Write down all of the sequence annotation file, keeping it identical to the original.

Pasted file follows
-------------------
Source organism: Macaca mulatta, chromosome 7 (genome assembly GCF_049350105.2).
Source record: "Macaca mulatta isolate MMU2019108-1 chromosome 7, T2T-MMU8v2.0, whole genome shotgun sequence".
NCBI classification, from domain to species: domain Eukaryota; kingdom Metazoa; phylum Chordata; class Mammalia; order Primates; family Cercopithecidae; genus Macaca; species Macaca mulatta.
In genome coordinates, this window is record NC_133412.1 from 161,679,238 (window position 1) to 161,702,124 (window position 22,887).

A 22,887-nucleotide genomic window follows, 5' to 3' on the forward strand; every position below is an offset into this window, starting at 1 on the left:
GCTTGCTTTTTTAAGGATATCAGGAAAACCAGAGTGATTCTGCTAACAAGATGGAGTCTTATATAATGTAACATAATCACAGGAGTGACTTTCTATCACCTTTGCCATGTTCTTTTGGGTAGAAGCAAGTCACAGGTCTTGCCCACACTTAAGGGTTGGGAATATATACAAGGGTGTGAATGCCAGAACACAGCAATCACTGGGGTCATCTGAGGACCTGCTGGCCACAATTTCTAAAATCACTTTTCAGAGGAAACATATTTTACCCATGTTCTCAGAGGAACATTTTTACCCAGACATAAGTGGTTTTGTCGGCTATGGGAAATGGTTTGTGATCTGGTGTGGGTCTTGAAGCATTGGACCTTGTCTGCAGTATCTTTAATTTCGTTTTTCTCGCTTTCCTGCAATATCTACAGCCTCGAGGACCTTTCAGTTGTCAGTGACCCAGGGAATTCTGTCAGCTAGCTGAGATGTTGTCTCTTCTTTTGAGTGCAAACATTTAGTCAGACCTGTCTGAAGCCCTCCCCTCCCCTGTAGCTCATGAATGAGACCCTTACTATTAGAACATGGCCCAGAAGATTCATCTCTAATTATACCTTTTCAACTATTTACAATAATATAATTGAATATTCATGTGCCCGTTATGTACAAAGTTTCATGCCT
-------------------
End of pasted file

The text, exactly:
Source organism: Macaca mulatta, chromosome 7 (genome assembly GCF_049350105.2).
Source record: "Macaca mulatta isolate MMU2019108-1 chromosome 7, T2T-MMU8v2.0, whole genome shotgun sequence".
NCBI classification, from domain to species: domain Eukaryota; kingdom Metazoa; phylum Chordata; class Mammalia; order Primates; family Cercopithecidae; genus Macaca; species Macaca mulatta.
In genome coordinates, this window is record NC_133412.1 from 161,679,238 (window position 1) to 161,702,124 (window position 22,887).

A 22,887-nucleotide genomic window follows, 5' to 3' on the forward strand; every position below is an offset into this window, starting at 1 on the left:
GCTTGCTTTTTTAAGGATATCAGGAAAACCAGAGTGATTCTGCTAACAAGATGGAGTCTTATATAATGTAACATAATCACAGGAGTGACTTTCTATCACCTTTGCCATGTTCTTTTGGGTAGAAGCAAGTCACAGGTCTTGCCCACACTTAAGGGTTGGGAATATATACAAGGGTGTGAATGCCAGAACACAGCAATCACTGGGGTCATCTGAGGACCTGCTGGCCACAATTTCTAAAATCACTTTTCAGAGGAAACATATTTTACCCATGTTCTCAGAGGAACATTTTTACCCAGACATAAGTGGTTTTGTCGGCTATGGGAAATGGTTTGTGATCTGGTGTGGGTCTTGAAGCATTGGACCTTGTCTGCAGTATCTTTAATTTCGTTTTTCTCGCTTTCCTGCAATATCTACAGCCTCGAGGACCTTTCAGTTGTCAGTGACCCAGGGAATTCTGTCAGCTAGCTGAGATGTTGTCTCTTCTTTTGAGTGCAAACATTTAGTCAGACCTGTCTGAAGCCCTCCCCTCCCCTGTAGCTCATGAATGAGACCCTTACTATTAGAACATGGCCCAGAAGATTCATCTCTAATTATACCTTTTCAACTATTTACAATAATATAATTGAATATTCATGTGCCCGTTATGTACAAAGTTTCATGCCT